Presentation on theme: "1 Facts of Gateway Gateway Landlord Arton Competitor of Gateway relocates to takes assignment of Zellers’ lease lease Upshot: 60,000 square feet."— Presentation transcript:
1 Facts of Gateway Gateway Landlord Arton Competitor of Gateway relocates to takes assignment of Zellers’ lease lease Upshot: 60,000 square feet of Gateway’s mall is leased to its competition Zellers Anchor Tenant
2 Gateway Realty Ltd. v. Arton Holdings Ltd. (1992) 106 N.S.R. (2d) (S.C.) “[Parties must exercise their contractual rights] honestly, fairly, and in good faith.” “[B]ad faith [is] a conduct that is contrary to community standards of honesty, reasonableness or fairness.”
The good faith term has two main sources in common law Canada: A term implied-in-law (category one contracts) A term implied-in-fact (category two contracts) 3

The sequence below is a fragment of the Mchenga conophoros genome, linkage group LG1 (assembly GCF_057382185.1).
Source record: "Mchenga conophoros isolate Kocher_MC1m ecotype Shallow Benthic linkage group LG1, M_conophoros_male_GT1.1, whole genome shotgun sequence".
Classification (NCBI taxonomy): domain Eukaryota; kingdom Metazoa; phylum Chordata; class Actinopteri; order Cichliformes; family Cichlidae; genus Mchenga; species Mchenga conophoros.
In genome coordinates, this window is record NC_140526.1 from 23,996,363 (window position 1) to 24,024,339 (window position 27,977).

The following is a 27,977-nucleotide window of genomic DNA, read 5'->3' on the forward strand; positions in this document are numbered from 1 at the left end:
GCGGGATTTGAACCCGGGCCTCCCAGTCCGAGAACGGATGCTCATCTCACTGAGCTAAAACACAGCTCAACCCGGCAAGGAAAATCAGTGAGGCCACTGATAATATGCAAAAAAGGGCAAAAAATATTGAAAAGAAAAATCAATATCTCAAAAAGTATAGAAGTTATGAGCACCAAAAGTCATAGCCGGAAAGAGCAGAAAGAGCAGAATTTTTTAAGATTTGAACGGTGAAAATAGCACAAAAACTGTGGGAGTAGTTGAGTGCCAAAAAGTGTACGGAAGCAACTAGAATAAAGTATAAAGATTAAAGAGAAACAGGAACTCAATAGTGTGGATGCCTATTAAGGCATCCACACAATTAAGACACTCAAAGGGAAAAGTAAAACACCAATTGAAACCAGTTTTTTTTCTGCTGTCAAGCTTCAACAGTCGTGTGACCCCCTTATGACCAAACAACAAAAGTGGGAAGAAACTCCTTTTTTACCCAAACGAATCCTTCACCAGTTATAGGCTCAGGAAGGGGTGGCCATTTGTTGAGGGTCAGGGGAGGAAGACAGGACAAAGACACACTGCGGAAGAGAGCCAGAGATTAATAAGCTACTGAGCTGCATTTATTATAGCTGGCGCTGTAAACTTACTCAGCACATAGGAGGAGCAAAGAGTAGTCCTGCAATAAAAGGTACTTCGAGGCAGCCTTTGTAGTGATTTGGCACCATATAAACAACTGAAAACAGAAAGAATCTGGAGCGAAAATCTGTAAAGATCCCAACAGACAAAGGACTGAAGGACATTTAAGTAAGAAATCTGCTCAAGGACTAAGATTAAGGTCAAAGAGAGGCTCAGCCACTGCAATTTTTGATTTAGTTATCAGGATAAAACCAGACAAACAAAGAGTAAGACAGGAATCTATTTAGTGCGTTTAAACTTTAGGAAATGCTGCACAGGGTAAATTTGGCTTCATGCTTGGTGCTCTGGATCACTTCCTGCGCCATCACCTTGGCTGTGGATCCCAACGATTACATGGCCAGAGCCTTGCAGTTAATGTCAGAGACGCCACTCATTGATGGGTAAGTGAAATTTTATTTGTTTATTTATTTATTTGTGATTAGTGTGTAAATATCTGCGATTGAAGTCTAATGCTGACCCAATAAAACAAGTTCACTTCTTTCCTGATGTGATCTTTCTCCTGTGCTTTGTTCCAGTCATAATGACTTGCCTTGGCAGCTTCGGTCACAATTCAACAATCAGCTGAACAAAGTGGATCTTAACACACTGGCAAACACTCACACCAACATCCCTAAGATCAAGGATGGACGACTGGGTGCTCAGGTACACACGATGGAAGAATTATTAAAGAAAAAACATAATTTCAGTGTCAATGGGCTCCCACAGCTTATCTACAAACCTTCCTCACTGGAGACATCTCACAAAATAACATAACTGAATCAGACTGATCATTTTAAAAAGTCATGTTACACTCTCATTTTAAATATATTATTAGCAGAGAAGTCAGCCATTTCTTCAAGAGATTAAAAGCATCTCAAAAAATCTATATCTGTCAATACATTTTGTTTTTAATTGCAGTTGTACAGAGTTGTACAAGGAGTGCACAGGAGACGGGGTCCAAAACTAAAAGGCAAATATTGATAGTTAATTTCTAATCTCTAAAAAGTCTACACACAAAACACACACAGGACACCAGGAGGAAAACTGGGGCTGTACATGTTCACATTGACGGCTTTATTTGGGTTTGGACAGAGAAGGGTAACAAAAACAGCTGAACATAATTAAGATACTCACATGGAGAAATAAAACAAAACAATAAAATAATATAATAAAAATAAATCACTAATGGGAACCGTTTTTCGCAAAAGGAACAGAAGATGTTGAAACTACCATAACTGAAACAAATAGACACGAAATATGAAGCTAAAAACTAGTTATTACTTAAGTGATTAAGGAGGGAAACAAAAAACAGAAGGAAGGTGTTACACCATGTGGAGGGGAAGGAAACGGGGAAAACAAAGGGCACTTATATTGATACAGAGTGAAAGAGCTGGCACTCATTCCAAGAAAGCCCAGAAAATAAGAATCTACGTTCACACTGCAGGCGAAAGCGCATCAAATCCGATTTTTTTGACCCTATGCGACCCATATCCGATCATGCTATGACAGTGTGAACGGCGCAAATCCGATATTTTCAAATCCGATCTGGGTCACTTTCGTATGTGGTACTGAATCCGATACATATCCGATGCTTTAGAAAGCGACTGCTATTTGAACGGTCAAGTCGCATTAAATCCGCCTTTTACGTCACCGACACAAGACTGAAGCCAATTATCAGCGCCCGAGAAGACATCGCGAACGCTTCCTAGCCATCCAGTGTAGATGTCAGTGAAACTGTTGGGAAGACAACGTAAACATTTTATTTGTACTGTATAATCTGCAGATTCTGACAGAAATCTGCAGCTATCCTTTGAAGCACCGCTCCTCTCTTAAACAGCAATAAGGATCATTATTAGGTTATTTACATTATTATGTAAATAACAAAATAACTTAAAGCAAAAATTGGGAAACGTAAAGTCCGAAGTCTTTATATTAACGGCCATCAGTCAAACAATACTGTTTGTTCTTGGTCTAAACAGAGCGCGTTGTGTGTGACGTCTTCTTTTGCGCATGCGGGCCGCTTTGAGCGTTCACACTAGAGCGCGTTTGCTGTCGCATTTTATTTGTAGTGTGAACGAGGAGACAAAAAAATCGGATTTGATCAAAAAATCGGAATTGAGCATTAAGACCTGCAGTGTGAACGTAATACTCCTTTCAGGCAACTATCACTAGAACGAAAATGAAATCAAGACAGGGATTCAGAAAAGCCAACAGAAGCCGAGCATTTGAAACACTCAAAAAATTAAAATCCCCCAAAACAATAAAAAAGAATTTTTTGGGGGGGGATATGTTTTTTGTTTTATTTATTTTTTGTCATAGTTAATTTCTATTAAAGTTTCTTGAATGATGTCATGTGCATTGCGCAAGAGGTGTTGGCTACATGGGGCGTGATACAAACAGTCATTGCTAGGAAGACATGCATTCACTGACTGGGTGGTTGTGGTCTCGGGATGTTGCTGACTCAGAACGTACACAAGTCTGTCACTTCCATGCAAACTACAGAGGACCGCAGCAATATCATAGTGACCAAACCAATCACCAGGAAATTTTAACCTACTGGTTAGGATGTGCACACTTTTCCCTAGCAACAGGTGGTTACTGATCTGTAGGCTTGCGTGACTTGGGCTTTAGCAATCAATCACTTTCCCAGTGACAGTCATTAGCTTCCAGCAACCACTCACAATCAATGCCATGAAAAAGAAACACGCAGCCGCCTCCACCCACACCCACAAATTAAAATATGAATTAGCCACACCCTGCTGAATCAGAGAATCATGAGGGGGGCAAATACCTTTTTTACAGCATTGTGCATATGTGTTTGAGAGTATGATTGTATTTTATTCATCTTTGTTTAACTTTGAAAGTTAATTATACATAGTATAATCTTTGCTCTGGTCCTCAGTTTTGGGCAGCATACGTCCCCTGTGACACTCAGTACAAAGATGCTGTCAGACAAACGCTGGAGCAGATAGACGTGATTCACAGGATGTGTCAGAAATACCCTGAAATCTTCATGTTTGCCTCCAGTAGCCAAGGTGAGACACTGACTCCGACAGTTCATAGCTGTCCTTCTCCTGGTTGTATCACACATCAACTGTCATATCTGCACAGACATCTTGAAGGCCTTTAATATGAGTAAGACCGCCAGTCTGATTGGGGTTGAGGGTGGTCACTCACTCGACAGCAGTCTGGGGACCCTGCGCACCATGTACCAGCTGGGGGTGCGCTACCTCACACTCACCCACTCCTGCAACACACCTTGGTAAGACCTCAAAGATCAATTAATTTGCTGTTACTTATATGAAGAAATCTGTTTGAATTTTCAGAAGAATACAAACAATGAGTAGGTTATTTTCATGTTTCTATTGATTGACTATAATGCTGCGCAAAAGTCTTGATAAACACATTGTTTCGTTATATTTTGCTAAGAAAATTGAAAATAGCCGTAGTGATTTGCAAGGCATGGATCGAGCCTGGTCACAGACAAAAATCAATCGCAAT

4 The good faith term concerns vulnerability in two contexts: Category One: Power imbalance between the parties is predictably evident at the time of creation of the contract based on the nature of the parties’ relationship at the time. Good faith is implied by operation of law.
5 Franchise contract Good faith implied-in-law by statute Good faith implied-in-law by the common law Shelanu v. Print Three Franchising Corp. (2003), 64 O.R. (3d) 533 (C.A.) - Like the employee, the franchisee is typically in weaker bargaining position and the relationship continues to be affected by that power imbalance.
6 Category Two contracts: Power imbalance between the parties tends to emerge only at time of performance. Good faith is implied based on the parties presumed intentions at time of contract (i.e.: a term implied-in-fact).
7 Category Two contract cases are united by four constant factors t he contract is one which gives the parties obligations which cannot be instantaneously performed; subsequent to creation of the contract, one of the parties finds itself in a position to exercise a contractual right – typically a discretion of some sort – in a manner that severely disadvantages the other side;
8 Four constant factors (cont.) the party exercising its contractual right does so unfairly and unreasonably; and at issue is whether this harsh exercise of a contractual power is at odds with the bargained-for standard of conduct governing the contract.